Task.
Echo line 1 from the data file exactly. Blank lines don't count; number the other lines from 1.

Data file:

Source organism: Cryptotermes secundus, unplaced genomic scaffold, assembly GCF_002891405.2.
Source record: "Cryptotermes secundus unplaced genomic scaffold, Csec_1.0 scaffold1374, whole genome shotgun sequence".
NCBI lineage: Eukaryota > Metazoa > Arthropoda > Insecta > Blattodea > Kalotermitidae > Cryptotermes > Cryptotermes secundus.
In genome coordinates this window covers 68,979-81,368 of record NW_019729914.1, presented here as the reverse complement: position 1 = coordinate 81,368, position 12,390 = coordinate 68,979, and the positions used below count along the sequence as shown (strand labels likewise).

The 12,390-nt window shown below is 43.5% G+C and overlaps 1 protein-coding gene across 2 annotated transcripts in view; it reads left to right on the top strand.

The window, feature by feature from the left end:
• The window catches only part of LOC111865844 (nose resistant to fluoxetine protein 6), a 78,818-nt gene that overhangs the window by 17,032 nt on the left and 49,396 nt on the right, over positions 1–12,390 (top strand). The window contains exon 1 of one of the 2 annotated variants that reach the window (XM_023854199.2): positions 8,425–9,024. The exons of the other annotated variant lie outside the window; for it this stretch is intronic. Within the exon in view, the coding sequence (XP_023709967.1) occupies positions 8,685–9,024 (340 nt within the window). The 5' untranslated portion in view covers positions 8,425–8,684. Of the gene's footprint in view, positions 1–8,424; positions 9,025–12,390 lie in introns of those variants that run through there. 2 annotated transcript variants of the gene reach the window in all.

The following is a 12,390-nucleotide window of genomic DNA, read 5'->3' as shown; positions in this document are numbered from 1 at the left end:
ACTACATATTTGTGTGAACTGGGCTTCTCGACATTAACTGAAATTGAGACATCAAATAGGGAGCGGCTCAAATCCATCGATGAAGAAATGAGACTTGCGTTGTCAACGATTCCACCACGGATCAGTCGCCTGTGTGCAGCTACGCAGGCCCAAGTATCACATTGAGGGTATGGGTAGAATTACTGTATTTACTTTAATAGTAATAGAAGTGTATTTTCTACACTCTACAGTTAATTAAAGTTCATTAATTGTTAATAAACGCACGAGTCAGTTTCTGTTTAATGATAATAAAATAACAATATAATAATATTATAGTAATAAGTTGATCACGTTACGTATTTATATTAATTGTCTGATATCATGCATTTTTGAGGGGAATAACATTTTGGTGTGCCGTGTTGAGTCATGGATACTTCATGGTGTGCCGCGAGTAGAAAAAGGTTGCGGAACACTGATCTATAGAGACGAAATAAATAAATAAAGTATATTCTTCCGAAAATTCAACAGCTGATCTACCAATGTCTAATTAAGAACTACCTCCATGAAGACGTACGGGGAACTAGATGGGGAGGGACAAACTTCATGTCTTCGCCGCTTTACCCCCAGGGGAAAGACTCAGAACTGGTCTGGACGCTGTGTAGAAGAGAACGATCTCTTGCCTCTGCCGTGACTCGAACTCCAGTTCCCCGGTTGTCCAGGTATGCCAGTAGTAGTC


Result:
Source organism: Cryptotermes secundus, unplaced genomic scaffold, assembly GCF_002891405.2.